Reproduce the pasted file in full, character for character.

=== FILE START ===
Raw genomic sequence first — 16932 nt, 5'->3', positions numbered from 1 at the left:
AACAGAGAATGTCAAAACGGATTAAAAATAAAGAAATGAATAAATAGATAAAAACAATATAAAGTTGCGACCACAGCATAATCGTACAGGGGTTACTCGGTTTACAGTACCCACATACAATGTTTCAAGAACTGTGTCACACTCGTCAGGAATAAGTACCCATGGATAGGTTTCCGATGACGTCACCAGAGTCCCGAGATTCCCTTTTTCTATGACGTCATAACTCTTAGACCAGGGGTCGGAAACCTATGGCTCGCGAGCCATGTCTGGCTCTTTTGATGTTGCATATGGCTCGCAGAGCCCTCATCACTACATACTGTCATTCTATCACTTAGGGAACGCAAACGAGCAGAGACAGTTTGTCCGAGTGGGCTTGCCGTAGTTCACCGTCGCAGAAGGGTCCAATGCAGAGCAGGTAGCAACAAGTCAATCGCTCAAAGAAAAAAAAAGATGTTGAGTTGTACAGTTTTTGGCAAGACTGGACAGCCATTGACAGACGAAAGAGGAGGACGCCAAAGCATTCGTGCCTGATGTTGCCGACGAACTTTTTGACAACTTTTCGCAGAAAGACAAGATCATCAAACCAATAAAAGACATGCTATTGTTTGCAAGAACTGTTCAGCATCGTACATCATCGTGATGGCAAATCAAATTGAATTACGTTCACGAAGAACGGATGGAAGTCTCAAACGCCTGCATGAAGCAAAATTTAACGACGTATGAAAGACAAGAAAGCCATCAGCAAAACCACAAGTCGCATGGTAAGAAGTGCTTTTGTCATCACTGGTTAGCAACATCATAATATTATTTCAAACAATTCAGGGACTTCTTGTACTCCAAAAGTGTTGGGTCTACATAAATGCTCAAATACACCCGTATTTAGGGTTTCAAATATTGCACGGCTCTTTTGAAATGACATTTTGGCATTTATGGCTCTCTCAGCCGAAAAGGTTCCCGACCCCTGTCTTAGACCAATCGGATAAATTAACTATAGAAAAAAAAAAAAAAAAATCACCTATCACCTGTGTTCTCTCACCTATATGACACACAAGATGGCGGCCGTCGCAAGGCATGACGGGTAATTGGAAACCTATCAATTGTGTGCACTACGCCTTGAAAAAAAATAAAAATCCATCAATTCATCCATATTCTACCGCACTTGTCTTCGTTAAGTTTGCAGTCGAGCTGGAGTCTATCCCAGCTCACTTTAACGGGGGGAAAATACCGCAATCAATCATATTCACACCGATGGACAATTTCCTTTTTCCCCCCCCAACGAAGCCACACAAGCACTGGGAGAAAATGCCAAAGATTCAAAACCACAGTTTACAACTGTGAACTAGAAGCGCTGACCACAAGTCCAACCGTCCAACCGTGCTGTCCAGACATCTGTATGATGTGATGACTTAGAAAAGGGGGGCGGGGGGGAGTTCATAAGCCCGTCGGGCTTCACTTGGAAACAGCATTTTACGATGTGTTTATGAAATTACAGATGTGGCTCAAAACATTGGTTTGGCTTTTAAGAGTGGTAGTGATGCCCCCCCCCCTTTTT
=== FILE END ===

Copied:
Raw genomic sequence first — 16932 nt, 5'->3', positions numbered from 1 at the left:
AACAGAGAATGTCAAAACGGATTAAAAATAAAGAAATGAATAAATAGATAAAAACAATATAAAGTTGCGACCACAGCATAATCGTACAGGGGTTACTCGGTTTACAGTACCCACATACAATGTTTCAAGAACTGTGTCACACTCGTCAGGAATAAGTACCCATGGATAGGTTTCCGATGACGTCACCAGAGTCCCGAGATTCCCTTTTTCTATGACGTCATAACTCTTAGACCAGGGGTCGGAAACCTATGGCTCGCGAGCCATGTCTGGCTCTTTTGATGTTGCATATGGCTCGCAGAGCCCTCATCACTACATACTGTCATTCTATCACTTAGGGAACGCAAACGAGCAGAGACAGTTTGTCCGAGTGGGCTTGCCGTAGTTCACCGTCGCAGAAGGGTCCAATGCAGAGCAGGTAGCAACAAGTCAATCGCTCAAAGAAAAAAAAAGATGTTGAGTTGTACAGTTTTTGGCAAGACTGGACAGCCATTGACAGACGAAAGAGGAGGACGCCAAAGCATTCGTGCCTGATGTTGCCGACGAACTTTTTGACAACTTTTCGCAGAAAGACAAGATCATCAAACCAATAAAAGACATGCTATTGTTTGCAAGAACTGTTCAGCATCGTACATCATCGTGATGGCAAATCAAATTGAATTACGTTCACGAAGAACGGATGGAAGTCTCAAACGCCTGCATGAAGCAAAATTTAACGACGTATGAAAGACAAGAAAGCCATCAGCAAAACCACAAGTCGCATGGTAAGAAGTGCTTTTGTCATCACTGGTTAGCAACATCATAATATTATTTCAAACAATTCAGGGACTTCTTGTACTCCAAAAGTGTTGGGTCTACATAAATGCTCAAATACACCCGTATTTAGGGTTTCAAATATTGCACGGCTCTTTTGAAATGACATTTTGGCATTTATGGCTCTCTCAGCCGAAAAGGTTCCCGACCCCTGTCTTAGACCAATCGGATAAATTAACTATAGAAAAAAAAAAAAAAAAATCACCTATCACCTGTGTTCTCTCACCTATATGACACACAAGATGGCGGCCGTCGCAAGGCATGACGGGTAATTGGAAACCTATCAATTGTGTGCACTACGCCTTGAAAAAAAATAAAAATCCATCAATTCATCCATATTCTACCGCACTTGTCTTCGTTAAGTTTGCAGTCGAGCTGGAGTCTATCCCAGCTCACTTTAACGGGGGGAAAATACCGCAATCAATCATATTCACACCGATGGACAATTTCCTTTTTCCCCCCCCAACGAAGCCACACAAGCACTGGGAGAAAATGCCAAAGATTCAAAACCACAGTTTACAACTGTGAACTAGAAGCGCTGACCACAAGTCCAACCGTCCAACCGTGCTGTCCAGACATCTGTATGATGTGATGACTTAGAAAAGGGGGGCGGGGGGGAGTTCATAAGCCCGTCGGGCTTCACTTGGAAACAGCATTTTACGATGTGTTTATGAAATTACAGATGTGGCTCAAAACATTGGTTTGGCTTTTAAGAGTGGTAGTGATGCCCCCCCCCCTTTTT